Home' Australian Ageing Agenda : AAA Spt-Oct 2014 Contents WHEN LOU PASCUZZI took the
top job at TLC late last year, the
senior executive with 20 years'
experience in primary healthcare
set about doing his homework on
his new sector.
After months of research,
including mystery shopping his
competition, he concluded there
few signs of the kind of innovation
that would ultimately ensure the
sector could meet predicted
A key issue, he felt, was the
provision of quality medical
care in residential
more focused on their
ensuring continuity of
care, he said.
"All I saw and read
in the industry were
people's claims of the
GPs and residential
facilities being broken
-- this is the terminology
being used," said Mr Pascuzzi,
a former head of the Medical
Centres Division at Healthscope
and founder of Peak Health
Mr Pascuzzi bemoaned the
current system of relying on
GP visits: "GPs are domicile
to a medical centre; they have
a significant patient base to
look after. When they're not
compensated to venture out to
residential aged care then there's
a significant opportunity cost."
GPs often made appointments
to visit residential facilities, but due
to the "double booking process"
at medical centres, were delayed
and never turned up, he said.
Residential facilities were forced
to rely on locum GPs, who were
equally problematic, he added.
The other crucial issue he
encountered was the lack of
local engagement with residential
facilities, which seemed to
exacerbate the relative isolation
of aged care within the
health system and the
To respond to both
these issues, to give
residential aged care
facilities a "greater
purpose" and ensure
they were providing the
kind of medical care
required by the older,
frailer resident cohort,
Pascuzzi proposed TLC
develop a series of 'community
healthcare hubs' at its 10 facilities.
Integrating aged care with
primary healthcare was the only
way residential facilities could
ensure continuity of care, he
believed. The hubs would also
benefit their local communities,
by providing a range of services
"It was part of my pitch to the
[TLC] board; I outlined this vision
and ultimately the board was sold
on it," he said.
The centres will be staffed
by GPs, chronic disease nurses,
physiotherapists and other allied
health professionals. Along
with primary care, the centres
will house retail pharmacies,
telehealth, day respite, radiology
and pathology facilities.
TLC is building eight
community healthcare hubs in
total; its two facilities at Wallington
will share a combined centre,
as will Noble Manor and Noble
Gardens, which are similarly close
to each other, Mr Pascuzzi said.
Discussing the business
model, Mr Pascuzzi said TLC
would own the primary care
business and, as such, engage
GPs on a subcontracted basis.
However, TLC is offering doctors
80 per cent of the fee split,
compared to the current industry
average of 60-65 per cent, he said.
"Because this service is
primarily geared to service our
residents, I'm not looking to make
copious amounts of money;
single digit EBITDA contributions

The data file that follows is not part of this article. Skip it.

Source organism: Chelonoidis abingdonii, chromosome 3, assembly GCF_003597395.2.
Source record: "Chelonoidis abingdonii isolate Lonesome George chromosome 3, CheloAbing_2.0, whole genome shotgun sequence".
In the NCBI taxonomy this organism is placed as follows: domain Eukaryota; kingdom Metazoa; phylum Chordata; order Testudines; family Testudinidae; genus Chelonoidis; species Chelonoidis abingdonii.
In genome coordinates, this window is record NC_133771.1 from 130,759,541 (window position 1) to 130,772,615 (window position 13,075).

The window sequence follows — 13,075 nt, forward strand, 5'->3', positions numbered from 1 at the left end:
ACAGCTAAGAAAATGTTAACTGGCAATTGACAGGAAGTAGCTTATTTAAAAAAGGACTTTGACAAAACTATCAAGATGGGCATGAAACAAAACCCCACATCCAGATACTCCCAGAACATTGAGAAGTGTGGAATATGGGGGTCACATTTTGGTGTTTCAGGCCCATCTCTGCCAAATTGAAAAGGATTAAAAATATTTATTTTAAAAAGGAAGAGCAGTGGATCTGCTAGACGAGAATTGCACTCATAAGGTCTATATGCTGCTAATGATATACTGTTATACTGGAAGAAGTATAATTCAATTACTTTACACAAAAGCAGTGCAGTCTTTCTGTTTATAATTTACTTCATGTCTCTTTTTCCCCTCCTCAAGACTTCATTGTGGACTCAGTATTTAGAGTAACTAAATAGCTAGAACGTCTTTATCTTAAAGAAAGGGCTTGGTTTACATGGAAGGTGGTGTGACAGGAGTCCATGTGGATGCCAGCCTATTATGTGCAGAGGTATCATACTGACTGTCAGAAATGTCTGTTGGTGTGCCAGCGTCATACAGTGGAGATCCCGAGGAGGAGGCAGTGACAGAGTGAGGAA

is all we need," he said.
Mr Pascuzzi said the 80 per
cent rate was "unheard of in the
market" and TLC had already
received unsolicited approaches
from GPs. Additionally, unlike
typical medical centres, doctors
at the community healthcare hubs
would be supported by specialist
chronic disease nurses.
The onsite pathology centres
will be run by Sonic Healthcare,
while the pharmacies will be
operated by Quality Pharmacy.
"They will operate those
services for us and pay rent to
us," he said.
Physiotherapists will be
employed directly by TLC,
and when not providing care
to residents they will provide
services to the community out
of the hub, he said. The hub will
also provide dedicated rooms to
TLC's visiting geriatricians on a
gratis basis, he added.
The first two medical centres
are due to open at Noble Manor
and Forest Lodge in November
and December this year, followed
by TLC Homewood in Hallam
"We've already commissioned
the builders, the designs are
done, they're now applying for
permits," Mr Pascuzzi said.
The creation of the hubs is
part of a $120 million expansion
and development program being
undertaken by the family-owned
provider, which will see its bed
numbers increased by 515 to a
total of 1,751.
It includes a new 140-bed,
eight-storey facility at Clifton Hill, a
new 180-bed facility at Armstrong
Creek, and more than 210 extra
beds at its facilities at Wallington.
TLC also recently moved into
its redeveloped corporate
headquarters in St Kilda Road.
"The reason a lot of providers
are selling right now is because
their costs are becoming
untenable... However, by being
innovative you can add multiple
additional revenue streams to your
business, and that's exactly what
we're doing," Mr Pascuzzi said.
He said to expect a further
announcement later in the
year as TLC sought to tackle
another significant problem
facing the sector. n
Artist's impression of the Clifton Hill facility
By Darragh O'Keeffe
8 | SEPTEMBER -- OCTOBER 2014 | AAA
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